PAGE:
The love affairs continue, it’s back on the bikes and off into the countryside and onto the open road to search out what having our own bikes has to offer, freedom from timetables, schedules and bus routes. With two English guys, Sam and Milo, we charge further into the mountains sweeping on the black ribbon that is our road to carve out the mountain face. Hugging the curves through the bends Greg is purring like a kitten while Charlie is similarly in race mode on Rob through scenery to inspire the cinematic adventure of a dramatic chase scene. High walls of stone cutaway oppose steep drops from the mountain, our black ribbon divides rising mountain from falling valley to channel us through rugged slopes that should offer no passage.
In such a short time so far our bikes have taken on the personas of their namesakes, Rob Horne and Greg Holmes of the Wallabies; Rob is the fleet footed pretty boy with a tough streak while Greg remains the doe-eyed brute with more muscle than brains. Just how we like em; not sure what that says about us respectively but that’s for another therapy session. Todays destination is Elephant falls about 40km away but after only about 15km’s Greg is throwing a tantrum, for such a tough guy he can be a real sook sometimes. His engine is fluttering, spluttering and generally farting all the while as he objects to going further before soon enough his objections turn into outright refusal. Lets just say that the sweaty push up the hill is not full of romantic bliss, there’s trouble in paradise.Pulling into a typically basic roadside mechanic it’s time for charades again, I don’t think I really get any messages across in this interaction at all but we’re back up and running somehow. Before the falls there’s Le Minh coffee plantation to visit for some famous weasel coffee. Greg is again having a sook just in time to pull into the coffee plantation; on some stern words I leave him to have a little think about his attitude and head in for coffee. This time it’s Charlie and Rob’s turn to maintain a dignified silence.
Sitting at our balcony overlooking a valley the is nicely poised between bustling rural life and wild jungle we enjoy our poo coffee, yes this coffee is literally shit, it’s undigested coffee beans extracted from weasel poo. Weasel coffee is often reportedly the most expensive cup of coffee in the world, but why would people pay so much for glamourised cat droppings? It seems that the weasels, civet cats, have quite the discerning taste and only select the best beans to eat, from there the unique enzymes in their stomachs ferment the beans and remove some of the bitter proteins in the bean making for a strong yet smooth coffee. In one taste it’s quite easy to see the difference, the coffee we have is made a touch lighter than the syrup that we have enjoyed so far but it’s a one of a kind taste, nearly worth the tiff with Greg just to get this far.
There’s an elephant in the corner, who in their right mind decided to pick up a bit of cat shit, then forage through it enough to find a coffee bean and as if this wasn’t weird enough, decide to roast it and see if cat shit tastes nice? And what does this have to do with a baguette? The answer is that they’re both leftovers from French colonial rule. French farmers in 1857 were the first to clear the land and plant coffee trees but in the early years the Vietnamese were forbidden form accessing the coffee grown on their own land, coffee was to be a European thing too exclusive for the downtrodden locals. And here again we see the Vietnamese ingenuity that never says ‘near enough is good enough’. Local farmers found beans the only way they could, yes, they picked up cat shit and quite literally went thorough the impossible thought process just questioned; they foraged, washed, roasted and voila; in your face Frenchie!In the worlds second largest coffee producer, Vietnam now bookends the coffee bean market: the majority of the nations produce is substandard and can only be used as instant coffee yet a piece of the market is arguably the most exclusive in the world. The flip-side to all this fanfare and applauds is that ironically the nations booming coffee industry has deforested much of the civet cats habitat reducing their numbers. Combine environmental degradation with often questionable treatment of the caged animals and the weasel coffee party takes a serious edge very quickly. Is it so good that it overcomes ethical hurdles like animal cruelty, deforestation and destruction of natural habitats? It’s not exactly in the leagues of whale flesh or shark fin soup but all of a sudden there’s a bitter aftertaste that wasn’t there before.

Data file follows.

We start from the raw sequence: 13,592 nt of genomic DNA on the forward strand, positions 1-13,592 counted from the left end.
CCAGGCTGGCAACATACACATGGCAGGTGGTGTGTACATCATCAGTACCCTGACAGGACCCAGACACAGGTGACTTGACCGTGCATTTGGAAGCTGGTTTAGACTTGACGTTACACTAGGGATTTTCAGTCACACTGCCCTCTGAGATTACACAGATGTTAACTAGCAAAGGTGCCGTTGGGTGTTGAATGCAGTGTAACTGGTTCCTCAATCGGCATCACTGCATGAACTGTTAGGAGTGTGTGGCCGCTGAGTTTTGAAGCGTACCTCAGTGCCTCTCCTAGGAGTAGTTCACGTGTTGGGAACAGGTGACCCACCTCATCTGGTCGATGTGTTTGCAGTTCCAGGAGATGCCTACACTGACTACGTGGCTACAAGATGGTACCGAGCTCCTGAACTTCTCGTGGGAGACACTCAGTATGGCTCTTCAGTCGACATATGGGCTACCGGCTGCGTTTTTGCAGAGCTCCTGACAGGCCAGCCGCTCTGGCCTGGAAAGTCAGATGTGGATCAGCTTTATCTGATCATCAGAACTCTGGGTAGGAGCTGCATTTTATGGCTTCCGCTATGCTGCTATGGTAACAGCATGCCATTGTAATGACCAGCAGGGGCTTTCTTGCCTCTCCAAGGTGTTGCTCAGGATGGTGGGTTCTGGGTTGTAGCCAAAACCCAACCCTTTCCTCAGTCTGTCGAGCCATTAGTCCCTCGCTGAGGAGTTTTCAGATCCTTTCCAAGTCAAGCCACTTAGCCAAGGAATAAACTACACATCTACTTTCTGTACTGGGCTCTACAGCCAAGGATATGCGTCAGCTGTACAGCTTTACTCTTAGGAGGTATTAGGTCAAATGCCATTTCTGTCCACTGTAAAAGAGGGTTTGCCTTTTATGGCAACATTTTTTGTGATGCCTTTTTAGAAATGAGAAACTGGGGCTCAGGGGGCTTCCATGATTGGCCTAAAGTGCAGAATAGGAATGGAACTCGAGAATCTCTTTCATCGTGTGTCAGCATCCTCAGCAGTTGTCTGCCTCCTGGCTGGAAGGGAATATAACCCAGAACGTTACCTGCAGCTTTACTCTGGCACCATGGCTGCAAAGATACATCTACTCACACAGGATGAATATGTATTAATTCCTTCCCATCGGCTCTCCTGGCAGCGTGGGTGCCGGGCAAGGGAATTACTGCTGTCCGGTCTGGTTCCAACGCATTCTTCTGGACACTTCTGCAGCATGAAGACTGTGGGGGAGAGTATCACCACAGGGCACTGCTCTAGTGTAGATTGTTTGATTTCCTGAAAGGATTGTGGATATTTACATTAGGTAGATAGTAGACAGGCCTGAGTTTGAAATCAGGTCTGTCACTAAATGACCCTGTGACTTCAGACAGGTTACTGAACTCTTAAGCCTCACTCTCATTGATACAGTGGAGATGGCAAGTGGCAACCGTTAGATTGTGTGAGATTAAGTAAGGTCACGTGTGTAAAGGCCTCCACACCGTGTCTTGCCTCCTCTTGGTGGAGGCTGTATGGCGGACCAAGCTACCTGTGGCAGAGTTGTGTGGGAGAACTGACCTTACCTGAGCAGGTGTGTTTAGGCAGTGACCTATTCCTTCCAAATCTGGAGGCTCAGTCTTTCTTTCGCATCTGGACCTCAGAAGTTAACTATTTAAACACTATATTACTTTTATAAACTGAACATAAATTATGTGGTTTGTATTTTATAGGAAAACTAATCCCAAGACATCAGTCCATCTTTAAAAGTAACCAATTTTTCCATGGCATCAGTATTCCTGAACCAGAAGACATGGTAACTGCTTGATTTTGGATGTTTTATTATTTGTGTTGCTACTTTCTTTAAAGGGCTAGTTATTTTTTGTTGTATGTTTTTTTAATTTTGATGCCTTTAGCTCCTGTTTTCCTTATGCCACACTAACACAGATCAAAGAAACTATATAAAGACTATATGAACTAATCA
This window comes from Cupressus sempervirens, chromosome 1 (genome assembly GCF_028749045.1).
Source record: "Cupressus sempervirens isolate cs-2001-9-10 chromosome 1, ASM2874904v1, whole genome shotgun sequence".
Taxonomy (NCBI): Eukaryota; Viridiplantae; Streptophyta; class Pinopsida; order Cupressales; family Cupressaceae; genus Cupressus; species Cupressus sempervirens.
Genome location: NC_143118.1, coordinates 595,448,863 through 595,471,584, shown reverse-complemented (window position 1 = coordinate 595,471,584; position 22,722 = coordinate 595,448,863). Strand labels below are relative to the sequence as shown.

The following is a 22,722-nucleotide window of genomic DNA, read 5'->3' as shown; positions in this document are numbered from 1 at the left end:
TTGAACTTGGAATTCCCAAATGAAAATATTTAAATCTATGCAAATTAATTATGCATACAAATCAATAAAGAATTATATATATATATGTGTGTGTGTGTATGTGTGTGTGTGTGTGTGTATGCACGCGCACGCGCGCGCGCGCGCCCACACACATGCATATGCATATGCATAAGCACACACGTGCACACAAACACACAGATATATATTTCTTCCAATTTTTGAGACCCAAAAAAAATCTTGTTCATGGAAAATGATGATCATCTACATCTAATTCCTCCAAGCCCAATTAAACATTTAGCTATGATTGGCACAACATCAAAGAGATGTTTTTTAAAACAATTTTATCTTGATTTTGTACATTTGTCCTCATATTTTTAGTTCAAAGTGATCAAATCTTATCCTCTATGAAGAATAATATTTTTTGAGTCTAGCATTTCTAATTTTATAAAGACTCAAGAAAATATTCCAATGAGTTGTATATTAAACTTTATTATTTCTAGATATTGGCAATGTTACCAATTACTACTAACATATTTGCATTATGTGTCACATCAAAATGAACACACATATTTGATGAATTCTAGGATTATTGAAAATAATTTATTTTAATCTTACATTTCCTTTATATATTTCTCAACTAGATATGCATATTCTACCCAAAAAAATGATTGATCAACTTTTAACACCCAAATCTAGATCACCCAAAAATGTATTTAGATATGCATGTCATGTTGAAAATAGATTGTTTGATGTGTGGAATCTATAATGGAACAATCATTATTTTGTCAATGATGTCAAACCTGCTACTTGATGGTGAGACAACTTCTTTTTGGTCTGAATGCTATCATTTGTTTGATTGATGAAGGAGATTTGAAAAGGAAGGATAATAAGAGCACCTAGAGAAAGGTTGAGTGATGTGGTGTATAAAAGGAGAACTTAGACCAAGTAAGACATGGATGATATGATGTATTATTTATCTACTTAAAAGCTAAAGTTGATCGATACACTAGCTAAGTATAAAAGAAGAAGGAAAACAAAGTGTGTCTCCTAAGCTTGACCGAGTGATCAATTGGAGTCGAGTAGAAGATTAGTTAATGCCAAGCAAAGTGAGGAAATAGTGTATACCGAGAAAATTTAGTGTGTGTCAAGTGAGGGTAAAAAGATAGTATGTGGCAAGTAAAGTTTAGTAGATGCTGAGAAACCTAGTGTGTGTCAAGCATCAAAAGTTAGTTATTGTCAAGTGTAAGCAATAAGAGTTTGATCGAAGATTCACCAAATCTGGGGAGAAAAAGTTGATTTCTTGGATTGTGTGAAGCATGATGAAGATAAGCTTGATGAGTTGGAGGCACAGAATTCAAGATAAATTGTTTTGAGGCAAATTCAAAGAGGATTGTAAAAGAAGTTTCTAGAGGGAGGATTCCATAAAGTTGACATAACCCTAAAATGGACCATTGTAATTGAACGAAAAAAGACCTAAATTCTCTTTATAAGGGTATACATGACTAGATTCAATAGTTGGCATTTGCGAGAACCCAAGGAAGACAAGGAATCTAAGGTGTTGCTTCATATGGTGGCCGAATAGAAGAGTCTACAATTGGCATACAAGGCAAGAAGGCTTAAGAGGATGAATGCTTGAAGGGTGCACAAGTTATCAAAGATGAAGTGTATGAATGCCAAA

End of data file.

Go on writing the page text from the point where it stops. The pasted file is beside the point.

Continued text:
Gripes with coffee ethics are soon replaced with gripes with Greg’s temperament: now Greg, have you decided to behave? It appears not, I’m soon rolling down the hill to find another mechanic. Like a bipolar princess with a prescription drug habit he’s going again for no apparent reason, this big handsome lush proving more delicate than his brawn would suggest; he’s a sook but he’s my sook. On the turn of attitude we take the chance to head back into the embrace of Dalat and available mechanics thrashing Greg the whole way with the firm hand of high revs, he likes it a little rough.
The sook prevented us from reaching the falls but didn’t stop us enjoying a great day, he’s at the mechanics now for a stern attitude change for tomorrows long ride to Nha Trang, the beach mecca of Vietnam. Sam and Milo are back and mimicking the typical domestic stoush scenario there’s only one sentence to deliver to Greg as I walk out the door. “I’m going to the pub with my mates, I expect a better attitude when I get home”. At the moment he doesn’t have a lot of redeeming features to garner much affection, thank god he’s pretty.